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Education System of Singapore

By Yasir Aziz
It was in 1965 that Singapore achieved independence. The country was one of the poorest in the world, with an absence of large-scale natural resources and skilled workforce. The only resource which sustained the country was its people. Therefore, Singapore took early measures to groom its manpower intellectually and enabled itself to become a knowledge-based economy and overcome its deficiencies. Since then, education has remained the primary concern of the Singaporean government because they know that the only way to smarten the country’s manpower is through a robust and well-balanced system of education.
Today, Singapore’s literacy rate is sky-rocketing. An amazing 96.8% of the prevalent literacy rate means that people of the age of 15 and above are capable of reading and writing. More remarkable is the fact that the country has turned out to top the global OECD rankings. Amongst the 72 countries, Singapore has been leading the way in Mathematics and Science followed by Finland and Canada, two of the many countries with state-of-the-art education standards. Indisputably, the credit goes to the education system of the country which is managed by the country’s ministry of education. 
Since the year 2000, primary education has been enacted compulsory for all children (bar those handicap) and parents have been made responsible for enrolling their children in schools and maintaining punctuality during school hours. A failure to do so is deemed a criminal offence on the part of parents. Similarly, policymakers have devised meticulous strategies to enhance the teaching workforce. The ministry of education recruits prospective teachers from the top 5% of the graduates in the system, who then undergo the training sessions at the National Institute of Education. The reason behind these stringent measures is to ensure high standards of education crucial for the country’s growth and development.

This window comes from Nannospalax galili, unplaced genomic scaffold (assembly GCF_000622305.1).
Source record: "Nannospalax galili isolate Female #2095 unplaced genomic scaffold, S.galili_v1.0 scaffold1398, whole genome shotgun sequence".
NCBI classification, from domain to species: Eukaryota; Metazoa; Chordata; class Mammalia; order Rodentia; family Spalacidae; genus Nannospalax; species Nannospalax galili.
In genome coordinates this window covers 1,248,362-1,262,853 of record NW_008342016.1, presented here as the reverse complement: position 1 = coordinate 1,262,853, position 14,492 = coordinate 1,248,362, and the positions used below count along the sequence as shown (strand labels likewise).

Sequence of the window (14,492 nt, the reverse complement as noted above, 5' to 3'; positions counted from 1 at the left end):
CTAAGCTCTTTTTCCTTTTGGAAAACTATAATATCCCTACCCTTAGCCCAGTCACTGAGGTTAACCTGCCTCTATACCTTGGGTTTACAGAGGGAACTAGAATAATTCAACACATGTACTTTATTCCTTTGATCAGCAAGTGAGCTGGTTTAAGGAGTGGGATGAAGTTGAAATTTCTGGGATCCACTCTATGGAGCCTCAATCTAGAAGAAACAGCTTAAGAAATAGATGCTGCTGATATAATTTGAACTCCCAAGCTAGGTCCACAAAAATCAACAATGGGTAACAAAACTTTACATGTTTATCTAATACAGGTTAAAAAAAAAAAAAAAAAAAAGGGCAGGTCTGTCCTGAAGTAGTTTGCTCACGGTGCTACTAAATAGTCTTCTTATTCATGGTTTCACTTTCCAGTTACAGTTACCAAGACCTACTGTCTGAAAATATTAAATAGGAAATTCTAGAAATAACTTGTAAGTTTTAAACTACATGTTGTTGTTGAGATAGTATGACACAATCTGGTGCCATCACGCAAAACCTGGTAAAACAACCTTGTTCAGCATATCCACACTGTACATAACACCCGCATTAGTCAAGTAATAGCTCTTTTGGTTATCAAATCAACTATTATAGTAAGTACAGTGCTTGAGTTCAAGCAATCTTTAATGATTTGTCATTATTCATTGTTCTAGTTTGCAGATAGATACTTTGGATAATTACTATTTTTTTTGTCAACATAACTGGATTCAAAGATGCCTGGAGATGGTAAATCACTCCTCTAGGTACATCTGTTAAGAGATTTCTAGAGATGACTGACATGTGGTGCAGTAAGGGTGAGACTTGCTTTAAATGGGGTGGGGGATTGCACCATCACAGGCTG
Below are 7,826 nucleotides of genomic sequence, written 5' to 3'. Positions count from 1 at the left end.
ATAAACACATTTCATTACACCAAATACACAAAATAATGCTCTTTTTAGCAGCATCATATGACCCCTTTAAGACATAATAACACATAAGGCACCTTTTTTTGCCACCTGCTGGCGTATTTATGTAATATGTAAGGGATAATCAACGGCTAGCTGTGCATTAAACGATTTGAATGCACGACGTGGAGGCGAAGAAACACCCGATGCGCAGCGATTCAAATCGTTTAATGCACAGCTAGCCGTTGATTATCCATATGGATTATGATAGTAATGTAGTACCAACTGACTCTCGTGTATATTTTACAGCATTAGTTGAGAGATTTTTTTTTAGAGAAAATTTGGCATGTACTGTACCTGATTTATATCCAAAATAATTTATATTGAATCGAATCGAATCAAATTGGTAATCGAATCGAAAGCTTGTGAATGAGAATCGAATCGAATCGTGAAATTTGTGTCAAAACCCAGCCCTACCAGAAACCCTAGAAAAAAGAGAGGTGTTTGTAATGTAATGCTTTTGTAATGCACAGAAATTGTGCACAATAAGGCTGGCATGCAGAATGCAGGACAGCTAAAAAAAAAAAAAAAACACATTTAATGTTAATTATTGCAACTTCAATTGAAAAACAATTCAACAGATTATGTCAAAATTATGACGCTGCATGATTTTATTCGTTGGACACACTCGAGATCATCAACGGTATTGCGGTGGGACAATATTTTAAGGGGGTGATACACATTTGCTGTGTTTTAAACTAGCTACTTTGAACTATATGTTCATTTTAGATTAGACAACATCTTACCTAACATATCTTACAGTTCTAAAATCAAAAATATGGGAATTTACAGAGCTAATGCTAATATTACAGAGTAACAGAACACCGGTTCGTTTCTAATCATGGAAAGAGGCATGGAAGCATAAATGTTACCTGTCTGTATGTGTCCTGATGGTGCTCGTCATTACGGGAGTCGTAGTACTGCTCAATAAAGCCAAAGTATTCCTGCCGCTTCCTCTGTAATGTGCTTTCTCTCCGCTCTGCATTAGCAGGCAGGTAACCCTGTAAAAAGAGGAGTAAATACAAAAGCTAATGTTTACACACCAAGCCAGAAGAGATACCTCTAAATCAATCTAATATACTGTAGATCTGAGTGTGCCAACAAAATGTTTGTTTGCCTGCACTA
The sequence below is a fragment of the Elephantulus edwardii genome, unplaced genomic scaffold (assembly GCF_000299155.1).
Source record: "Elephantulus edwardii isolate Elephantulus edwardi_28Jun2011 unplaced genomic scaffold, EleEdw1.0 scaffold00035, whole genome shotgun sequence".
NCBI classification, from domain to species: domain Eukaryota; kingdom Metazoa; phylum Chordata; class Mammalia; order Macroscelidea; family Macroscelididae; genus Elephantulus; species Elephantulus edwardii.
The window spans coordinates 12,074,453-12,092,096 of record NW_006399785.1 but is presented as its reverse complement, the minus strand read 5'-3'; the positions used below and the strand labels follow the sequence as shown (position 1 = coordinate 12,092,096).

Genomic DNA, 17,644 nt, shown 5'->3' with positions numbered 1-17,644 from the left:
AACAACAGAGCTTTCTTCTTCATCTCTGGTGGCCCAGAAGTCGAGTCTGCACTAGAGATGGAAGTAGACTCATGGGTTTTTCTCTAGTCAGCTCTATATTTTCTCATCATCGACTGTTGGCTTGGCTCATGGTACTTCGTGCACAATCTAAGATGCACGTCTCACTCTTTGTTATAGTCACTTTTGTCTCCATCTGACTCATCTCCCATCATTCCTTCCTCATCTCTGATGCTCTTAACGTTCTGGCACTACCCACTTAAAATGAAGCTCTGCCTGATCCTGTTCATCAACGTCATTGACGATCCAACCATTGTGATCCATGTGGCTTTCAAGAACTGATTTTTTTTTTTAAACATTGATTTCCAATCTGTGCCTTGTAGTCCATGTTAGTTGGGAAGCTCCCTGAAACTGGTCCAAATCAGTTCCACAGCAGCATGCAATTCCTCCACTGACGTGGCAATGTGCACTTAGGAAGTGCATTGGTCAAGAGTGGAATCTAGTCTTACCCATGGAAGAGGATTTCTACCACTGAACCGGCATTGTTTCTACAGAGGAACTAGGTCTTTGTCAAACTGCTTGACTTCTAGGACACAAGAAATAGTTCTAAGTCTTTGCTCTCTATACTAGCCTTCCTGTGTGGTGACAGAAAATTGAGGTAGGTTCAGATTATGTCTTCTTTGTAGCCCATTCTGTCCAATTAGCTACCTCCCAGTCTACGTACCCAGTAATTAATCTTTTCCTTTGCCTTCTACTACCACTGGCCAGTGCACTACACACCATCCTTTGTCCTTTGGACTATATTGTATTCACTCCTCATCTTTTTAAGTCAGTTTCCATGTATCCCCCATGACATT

The education system in the country can be broken down into five main stages. The process starts at pre-school and goes up to the primary and secondary schooling systems. Once the secondary school finishes, students transition to pre-university and, eventually, university education.
Pre-schools are primarily based on the core idea of the development of basic language, writing, social, and physical skills in a child. This stage usually consists of a year of nursery education followed by two years of kindergarten. In order to ensure that a child receives the best pre-school education, it is highly recommended to check that the school is accredited as per the Singapore Pre-School Accreditation Framework (SPARK).
Primary School:
As children cross the age of 7, they move into the primary school education for a span of 6 years. During this phase, they are taught basic Mathematics and Science skills, and a good grasp over languages is fostered. Once the students complete primary schooling, they appear for a Primary School Leaving Exam (PSLE). Successful candidates, then, graduate to secondary schools.
Secondary School:
Similar to the American system of education, the secondary schooling system in Singapore spans over a period of 4 to 5 years. It is generally classified into four different streams. Special and Express streams take the student through the four-year course structure which marks the end with GCE ‘O’ Levels Examination. The Normal (Academia) and Normal (Technical) streams take 5 years to complete the secondary education.